This framing of the question has served us very well for the last twenty years. We have moved away from questioning or even responding to queries about women’s ability to minister, the rightness of women’s involvement in decision-making, female symbols and images of divine power. We have gone about our ministries, rejecting the institutional church’s distorted notions of women, and proving over and over that women can and are effective ministers.

We have found the institutional church wanting on most counts. Despite a charismatic pope at the moment to whom I will return shortly, the institution is fraught with corruption both moral and economic, replete with scandal both on sexual and spiritual fronts beginning with clergy sexual abuse and episcopal cover-up, and losing members by the millions who flee from its hypocrisy and deserve better. So we can rejoice that not one of us has been ordained into that disgraceful institution. If forty years after WOC raised women’s ordination to international attention, indeed more than 100 years since St. Joan’s Alliance, Mary B. Lynch and company first explored this religious territory, the Vatican is still calling women “special” because we can be mothers, I think our success at avoiding their company is devoutly to be affirmed!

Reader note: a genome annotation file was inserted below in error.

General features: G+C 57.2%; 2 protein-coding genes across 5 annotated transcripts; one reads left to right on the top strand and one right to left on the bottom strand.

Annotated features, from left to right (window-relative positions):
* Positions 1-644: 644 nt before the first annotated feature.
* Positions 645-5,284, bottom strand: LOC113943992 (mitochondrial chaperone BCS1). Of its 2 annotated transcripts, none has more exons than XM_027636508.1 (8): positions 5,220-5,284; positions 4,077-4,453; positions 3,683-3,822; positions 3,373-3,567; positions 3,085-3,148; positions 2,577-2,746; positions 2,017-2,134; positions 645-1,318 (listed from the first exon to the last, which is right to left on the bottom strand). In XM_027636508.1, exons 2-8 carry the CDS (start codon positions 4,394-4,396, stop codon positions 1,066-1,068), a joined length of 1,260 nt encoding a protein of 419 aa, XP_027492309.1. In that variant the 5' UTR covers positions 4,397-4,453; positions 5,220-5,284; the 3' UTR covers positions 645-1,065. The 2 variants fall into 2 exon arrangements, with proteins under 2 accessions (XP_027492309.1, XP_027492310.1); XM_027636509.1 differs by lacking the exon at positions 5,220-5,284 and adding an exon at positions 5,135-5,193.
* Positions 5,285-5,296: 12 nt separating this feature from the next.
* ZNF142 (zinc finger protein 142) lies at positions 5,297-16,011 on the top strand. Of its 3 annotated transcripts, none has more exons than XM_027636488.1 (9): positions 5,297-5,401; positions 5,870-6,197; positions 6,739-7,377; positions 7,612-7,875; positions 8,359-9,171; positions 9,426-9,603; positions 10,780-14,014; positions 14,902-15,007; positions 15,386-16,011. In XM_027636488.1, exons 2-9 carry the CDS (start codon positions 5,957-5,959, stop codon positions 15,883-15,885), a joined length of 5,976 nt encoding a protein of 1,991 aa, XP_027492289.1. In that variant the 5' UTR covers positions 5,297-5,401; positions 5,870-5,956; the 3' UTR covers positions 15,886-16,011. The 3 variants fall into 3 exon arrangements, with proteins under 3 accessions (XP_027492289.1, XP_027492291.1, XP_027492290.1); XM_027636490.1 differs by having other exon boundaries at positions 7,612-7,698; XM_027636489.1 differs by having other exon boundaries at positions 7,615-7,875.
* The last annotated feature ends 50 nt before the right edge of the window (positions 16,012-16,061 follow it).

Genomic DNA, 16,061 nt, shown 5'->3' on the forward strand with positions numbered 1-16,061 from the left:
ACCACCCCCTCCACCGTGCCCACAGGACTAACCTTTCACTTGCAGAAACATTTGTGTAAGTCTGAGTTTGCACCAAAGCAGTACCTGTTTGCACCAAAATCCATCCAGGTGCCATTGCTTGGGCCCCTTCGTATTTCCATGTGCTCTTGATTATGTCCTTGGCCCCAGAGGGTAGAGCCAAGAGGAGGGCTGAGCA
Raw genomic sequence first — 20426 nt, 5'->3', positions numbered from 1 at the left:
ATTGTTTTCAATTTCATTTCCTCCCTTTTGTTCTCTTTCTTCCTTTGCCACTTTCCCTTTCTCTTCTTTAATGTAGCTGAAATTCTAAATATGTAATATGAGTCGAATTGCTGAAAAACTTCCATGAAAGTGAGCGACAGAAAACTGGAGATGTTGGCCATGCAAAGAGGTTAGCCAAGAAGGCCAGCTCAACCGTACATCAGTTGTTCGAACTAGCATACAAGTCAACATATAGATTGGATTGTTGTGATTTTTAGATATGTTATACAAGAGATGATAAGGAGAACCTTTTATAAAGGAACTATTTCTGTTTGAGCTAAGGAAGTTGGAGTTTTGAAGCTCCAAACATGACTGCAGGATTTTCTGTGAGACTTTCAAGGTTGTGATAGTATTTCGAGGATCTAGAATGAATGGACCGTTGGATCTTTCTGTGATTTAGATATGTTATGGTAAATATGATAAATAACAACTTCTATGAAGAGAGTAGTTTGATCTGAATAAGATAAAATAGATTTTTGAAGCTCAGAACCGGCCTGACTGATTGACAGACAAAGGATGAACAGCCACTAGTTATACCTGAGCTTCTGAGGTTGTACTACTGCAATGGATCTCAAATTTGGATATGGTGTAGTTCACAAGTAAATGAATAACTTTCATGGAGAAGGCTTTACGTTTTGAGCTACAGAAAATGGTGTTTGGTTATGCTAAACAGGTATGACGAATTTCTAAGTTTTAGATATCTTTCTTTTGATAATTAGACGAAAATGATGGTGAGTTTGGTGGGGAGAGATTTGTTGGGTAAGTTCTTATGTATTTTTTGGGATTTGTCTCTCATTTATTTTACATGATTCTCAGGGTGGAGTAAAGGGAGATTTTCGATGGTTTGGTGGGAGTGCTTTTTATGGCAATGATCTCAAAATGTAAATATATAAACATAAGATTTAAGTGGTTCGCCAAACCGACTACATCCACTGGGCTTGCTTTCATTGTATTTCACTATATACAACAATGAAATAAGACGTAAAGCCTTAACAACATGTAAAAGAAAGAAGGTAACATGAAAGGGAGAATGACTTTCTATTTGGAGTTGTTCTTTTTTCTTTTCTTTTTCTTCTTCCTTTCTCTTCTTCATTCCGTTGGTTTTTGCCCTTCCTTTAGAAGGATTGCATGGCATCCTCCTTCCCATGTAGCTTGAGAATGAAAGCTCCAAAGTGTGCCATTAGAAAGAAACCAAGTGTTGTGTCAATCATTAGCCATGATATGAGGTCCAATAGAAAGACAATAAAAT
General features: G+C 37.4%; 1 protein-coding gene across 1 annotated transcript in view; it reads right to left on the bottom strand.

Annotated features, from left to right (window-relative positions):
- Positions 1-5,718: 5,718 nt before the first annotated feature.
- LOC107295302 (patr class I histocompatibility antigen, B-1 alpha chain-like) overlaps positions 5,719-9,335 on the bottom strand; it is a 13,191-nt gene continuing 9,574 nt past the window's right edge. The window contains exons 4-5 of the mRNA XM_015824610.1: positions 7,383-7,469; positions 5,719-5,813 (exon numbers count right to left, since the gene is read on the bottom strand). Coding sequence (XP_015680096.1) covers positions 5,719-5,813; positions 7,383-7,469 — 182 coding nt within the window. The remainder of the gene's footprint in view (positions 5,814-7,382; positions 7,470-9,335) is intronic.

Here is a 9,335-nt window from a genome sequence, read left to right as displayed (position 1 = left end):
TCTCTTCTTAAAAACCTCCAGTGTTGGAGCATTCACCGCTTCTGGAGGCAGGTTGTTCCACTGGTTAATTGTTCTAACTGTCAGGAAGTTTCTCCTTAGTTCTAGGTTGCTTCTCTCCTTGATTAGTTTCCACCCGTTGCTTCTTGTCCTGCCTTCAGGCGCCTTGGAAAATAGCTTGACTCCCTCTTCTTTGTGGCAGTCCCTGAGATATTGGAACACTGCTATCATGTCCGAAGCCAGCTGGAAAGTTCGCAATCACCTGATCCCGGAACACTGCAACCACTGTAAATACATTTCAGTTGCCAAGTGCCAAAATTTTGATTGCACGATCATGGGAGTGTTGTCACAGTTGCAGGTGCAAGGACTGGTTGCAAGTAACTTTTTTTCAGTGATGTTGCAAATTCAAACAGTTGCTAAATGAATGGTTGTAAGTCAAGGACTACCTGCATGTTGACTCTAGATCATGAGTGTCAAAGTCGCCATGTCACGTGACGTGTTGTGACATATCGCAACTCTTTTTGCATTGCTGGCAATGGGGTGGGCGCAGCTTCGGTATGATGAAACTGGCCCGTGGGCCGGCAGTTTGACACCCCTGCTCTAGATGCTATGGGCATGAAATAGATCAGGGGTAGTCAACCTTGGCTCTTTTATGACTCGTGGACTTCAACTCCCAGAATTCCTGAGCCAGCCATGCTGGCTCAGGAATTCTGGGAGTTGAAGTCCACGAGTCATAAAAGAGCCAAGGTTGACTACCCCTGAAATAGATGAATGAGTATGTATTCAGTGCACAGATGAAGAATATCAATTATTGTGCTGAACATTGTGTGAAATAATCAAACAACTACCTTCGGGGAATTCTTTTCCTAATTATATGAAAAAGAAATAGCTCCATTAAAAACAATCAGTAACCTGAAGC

Our second success is that thanks to feminist and other liberation theologies, the field of theology has changed from a clerical, ecclesial science to a lay and communal art. The practitioners have changed. Think of the theologians you listen to or study. Few of them are ordained and working for the church any more. This is a new phenomenon in church history.

Contemporary Catholic scholars are people like Elisabeth Schüssler Fiorenza, Ivone Gebara, Rosemary Radford Ruether, Shawn Copeland, Margaret Farley, Maria Pilar Aquino, none of whom are ordained. This is only to mention the most experienced colleagues. Happily many new scholars are also on the horizon. Rare are the clerics we read—Charles Curran and Thomas Gumbleton being notable exceptions.